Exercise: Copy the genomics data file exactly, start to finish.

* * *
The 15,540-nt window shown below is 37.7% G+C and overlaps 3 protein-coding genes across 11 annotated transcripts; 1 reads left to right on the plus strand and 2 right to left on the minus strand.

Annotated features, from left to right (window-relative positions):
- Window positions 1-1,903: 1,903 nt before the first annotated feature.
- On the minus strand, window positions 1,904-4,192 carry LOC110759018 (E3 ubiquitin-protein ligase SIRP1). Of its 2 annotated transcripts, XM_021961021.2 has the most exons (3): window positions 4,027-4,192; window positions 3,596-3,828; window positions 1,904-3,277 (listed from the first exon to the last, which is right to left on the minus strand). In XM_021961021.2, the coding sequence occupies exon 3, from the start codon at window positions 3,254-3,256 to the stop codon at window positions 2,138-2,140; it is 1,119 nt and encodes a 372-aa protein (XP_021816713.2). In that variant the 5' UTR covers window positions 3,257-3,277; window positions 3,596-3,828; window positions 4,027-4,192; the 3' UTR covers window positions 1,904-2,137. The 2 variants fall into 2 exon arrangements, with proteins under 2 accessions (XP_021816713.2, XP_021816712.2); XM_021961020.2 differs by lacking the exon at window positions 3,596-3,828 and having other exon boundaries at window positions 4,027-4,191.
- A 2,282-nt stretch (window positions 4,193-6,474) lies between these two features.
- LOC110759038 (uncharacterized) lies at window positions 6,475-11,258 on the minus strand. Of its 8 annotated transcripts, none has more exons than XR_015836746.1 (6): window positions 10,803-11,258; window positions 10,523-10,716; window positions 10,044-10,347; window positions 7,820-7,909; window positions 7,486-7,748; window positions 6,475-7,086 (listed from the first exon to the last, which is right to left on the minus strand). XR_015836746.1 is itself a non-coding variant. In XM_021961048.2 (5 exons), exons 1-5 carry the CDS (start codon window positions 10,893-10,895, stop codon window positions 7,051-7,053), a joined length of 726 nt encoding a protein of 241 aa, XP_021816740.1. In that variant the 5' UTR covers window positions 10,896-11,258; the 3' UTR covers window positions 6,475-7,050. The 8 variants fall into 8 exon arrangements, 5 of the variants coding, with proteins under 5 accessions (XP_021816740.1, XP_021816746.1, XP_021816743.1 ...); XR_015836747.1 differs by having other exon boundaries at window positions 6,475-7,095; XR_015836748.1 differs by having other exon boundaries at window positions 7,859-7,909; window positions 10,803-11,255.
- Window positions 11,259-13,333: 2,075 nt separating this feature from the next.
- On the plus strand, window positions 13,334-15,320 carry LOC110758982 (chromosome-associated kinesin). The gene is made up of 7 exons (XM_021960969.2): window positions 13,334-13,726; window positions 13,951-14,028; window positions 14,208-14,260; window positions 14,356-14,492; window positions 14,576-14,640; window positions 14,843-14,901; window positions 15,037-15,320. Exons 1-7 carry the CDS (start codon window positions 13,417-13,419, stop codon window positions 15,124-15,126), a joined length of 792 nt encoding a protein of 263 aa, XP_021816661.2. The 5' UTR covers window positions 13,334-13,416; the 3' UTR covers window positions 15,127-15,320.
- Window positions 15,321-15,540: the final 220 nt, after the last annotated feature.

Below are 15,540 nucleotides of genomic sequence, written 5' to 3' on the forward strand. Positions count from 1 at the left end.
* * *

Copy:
The 15,540-nt window shown below is 37.7% G+C and overlaps 3 protein-coding genes across 11 annotated transcripts; 1 reads left to right on the plus strand and 2 right to left on the minus strand.

Annotated features, from left to right (window-relative positions):
- Window positions 1-1,903: 1,903 nt before the first annotated feature.
- On the minus strand, window positions 1,904-4,192 carry LOC110759018 (E3 ubiquitin-protein ligase SIRP1). Of its 2 annotated transcripts, XM_021961021.2 has the most exons (3): window positions 4,027-4,192; window positions 3,596-3,828; window positions 1,904-3,277 (listed from the first exon to the last, which is right to left on the minus strand). In XM_021961021.2, the coding sequence occupies exon 3, from the start codon at window positions 3,254-3,256 to the stop codon at window positions 2,138-2,140; it is 1,119 nt and encodes a 372-aa protein (XP_021816713.2). In that variant the 5' UTR covers window positions 3,257-3,277; window positions 3,596-3,828; window positions 4,027-4,192; the 3' UTR covers window positions 1,904-2,137. The 2 variants fall into 2 exon arrangements, with proteins under 2 accessions (XP_021816713.2, XP_021816712.2); XM_021961020.2 differs by lacking the exon at window positions 3,596-3,828 and having other exon boundaries at window positions 4,027-4,191.
- A 2,282-nt stretch (window positions 4,193-6,474) lies between these two features.
- LOC110759038 (uncharacterized) lies at window positions 6,475-11,258 on the minus strand. Of its 8 annotated transcripts, none has more exons than XR_015836746.1 (6): window positions 10,803-11,258; window positions 10,523-10,716; window positions 10,044-10,347; window positions 7,820-7,909; window positions 7,486-7,748; window positions 6,475-7,086 (listed from the first exon to the last, which is right to left on the minus strand). XR_015836746.1 is itself a non-coding variant. In XM_021961048.2 (5 exons), exons 1-5 carry the CDS (start codon window positions 10,893-10,895, stop codon window positions 7,051-7,053), a joined length of 726 nt encoding a protein of 241 aa, XP_021816740.1. In that variant the 5' UTR covers window positions 10,896-11,258; the 3' UTR covers window positions 6,475-7,050. The 8 variants fall into 8 exon arrangements, 5 of the variants coding, with proteins under 5 accessions (XP_021816740.1, XP_021816746.1, XP_021816743.1 ...); XR_015836747.1 differs by having other exon boundaries at window positions 6,475-7,095; XR_015836748.1 differs by having other exon boundaries at window positions 7,859-7,909; window positions 10,803-11,255.
- Window positions 11,259-13,333: 2,075 nt separating this feature from the next.
- On the plus strand, window positions 13,334-15,320 carry LOC110758982 (chromosome-associated kinesin). The gene is made up of 7 exons (XM_021960969.2): window positions 13,334-13,726; window positions 13,951-14,028; window positions 14,208-14,260; window positions 14,356-14,492; window positions 14,576-14,640; window positions 14,843-14,901; window positions 15,037-15,320. Exons 1-7 carry the CDS (start codon window positions 13,417-13,419, stop codon window positions 15,124-15,126), a joined length of 792 nt encoding a protein of 263 aa, XP_021816661.2. The 5' UTR covers window positions 13,334-13,416; the 3' UTR covers window positions 15,127-15,320.
- Window positions 15,321-15,540: the final 220 nt, after the last annotated feature.

Below are 15,540 nucleotides of genomic sequence, written 5' to 3' on the forward strand. Positions count from 1 at the left end.